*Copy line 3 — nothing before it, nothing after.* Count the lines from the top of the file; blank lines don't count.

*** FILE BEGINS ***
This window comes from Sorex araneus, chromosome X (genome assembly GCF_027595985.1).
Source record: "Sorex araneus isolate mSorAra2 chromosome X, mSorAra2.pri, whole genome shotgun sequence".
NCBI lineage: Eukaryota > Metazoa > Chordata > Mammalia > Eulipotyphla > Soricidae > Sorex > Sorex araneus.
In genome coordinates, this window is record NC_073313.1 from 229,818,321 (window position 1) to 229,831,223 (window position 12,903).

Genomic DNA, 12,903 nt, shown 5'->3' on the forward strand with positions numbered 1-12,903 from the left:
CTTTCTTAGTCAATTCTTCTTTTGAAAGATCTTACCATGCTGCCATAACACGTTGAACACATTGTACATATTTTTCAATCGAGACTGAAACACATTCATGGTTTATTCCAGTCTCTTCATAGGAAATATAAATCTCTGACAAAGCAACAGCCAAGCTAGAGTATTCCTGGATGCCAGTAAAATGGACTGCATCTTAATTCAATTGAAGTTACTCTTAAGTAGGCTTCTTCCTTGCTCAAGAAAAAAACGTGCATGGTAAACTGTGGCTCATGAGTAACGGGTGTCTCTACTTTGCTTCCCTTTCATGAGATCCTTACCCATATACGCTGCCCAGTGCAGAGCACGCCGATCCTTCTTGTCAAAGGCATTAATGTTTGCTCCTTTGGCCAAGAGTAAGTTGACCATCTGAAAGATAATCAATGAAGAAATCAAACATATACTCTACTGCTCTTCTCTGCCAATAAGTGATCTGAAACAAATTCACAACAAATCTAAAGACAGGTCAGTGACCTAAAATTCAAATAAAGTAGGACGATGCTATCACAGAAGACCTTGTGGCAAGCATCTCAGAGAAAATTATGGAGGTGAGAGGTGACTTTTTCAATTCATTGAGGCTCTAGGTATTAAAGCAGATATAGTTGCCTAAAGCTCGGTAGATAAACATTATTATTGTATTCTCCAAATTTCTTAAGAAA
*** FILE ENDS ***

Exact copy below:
NCBI lineage: Eukaryota > Metazoa > Chordata > Mammalia > Eulipotyphla > Soricidae > Sorex > Sorex araneus.